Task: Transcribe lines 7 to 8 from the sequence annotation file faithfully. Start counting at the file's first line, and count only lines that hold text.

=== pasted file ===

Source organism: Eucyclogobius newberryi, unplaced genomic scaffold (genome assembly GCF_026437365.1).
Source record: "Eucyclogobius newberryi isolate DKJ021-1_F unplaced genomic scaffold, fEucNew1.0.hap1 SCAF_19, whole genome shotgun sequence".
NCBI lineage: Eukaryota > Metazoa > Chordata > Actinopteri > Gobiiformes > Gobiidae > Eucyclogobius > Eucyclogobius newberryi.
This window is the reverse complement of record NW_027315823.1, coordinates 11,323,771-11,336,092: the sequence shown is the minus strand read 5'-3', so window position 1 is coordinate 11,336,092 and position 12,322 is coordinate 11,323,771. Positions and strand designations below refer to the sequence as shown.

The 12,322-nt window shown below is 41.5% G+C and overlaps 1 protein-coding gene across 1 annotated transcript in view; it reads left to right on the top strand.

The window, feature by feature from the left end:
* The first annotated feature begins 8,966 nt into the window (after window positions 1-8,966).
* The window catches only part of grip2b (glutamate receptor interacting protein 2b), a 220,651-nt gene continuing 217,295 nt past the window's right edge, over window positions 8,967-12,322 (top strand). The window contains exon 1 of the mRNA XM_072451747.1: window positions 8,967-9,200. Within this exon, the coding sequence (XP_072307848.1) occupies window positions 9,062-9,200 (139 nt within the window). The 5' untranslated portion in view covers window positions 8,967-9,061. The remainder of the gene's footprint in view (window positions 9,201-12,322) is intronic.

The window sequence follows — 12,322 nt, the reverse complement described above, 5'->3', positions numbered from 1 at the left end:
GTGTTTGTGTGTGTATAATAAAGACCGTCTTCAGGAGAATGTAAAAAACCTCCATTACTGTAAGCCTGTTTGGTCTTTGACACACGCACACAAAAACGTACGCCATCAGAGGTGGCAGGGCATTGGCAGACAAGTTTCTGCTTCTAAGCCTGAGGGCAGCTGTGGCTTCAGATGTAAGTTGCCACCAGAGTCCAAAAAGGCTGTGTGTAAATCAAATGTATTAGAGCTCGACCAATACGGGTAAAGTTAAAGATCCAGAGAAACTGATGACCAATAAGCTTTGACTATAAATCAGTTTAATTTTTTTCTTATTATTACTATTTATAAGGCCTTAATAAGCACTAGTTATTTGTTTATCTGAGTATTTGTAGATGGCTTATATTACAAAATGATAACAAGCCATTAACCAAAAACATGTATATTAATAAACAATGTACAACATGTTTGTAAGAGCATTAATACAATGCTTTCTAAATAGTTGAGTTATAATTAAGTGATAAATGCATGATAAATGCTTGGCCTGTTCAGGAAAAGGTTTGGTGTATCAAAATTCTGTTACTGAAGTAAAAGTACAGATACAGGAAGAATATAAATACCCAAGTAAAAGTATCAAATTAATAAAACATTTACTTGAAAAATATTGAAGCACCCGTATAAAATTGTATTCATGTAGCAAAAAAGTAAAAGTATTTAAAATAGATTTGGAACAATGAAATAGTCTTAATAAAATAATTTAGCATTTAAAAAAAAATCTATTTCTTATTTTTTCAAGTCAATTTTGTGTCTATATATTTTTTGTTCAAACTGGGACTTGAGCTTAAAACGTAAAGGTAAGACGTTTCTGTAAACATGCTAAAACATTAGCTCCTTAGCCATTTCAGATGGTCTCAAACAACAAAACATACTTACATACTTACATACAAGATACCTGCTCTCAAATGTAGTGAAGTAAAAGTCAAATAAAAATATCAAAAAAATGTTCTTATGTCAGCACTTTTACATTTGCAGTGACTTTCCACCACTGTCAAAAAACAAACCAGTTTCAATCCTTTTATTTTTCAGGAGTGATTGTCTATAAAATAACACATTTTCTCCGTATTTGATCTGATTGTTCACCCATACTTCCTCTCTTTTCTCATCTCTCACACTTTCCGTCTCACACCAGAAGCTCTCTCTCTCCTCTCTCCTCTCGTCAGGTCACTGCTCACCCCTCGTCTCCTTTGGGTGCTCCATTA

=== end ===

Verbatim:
* The first annotated feature begins 8,966 nt into the window (after window positions 1-8,966).
* The window catches only part of grip2b (glutamate receptor interacting protein 2b), a 220,651-nt gene continuing 217,295 nt past the window's right edge, over window positions 8,967-12,322 (top strand). The window contains exon 1 of the mRNA XM_072451747.1: window positions 8,967-9,200. Within this exon, the coding sequence (XP_072307848.1) occupies window positions 9,062-9,200 (139 nt within the window). The 5' untranslated portion in view covers window positions 8,967-9,061. The remainder of the gene's footprint in view (window positions 9,201-12,322) is intronic.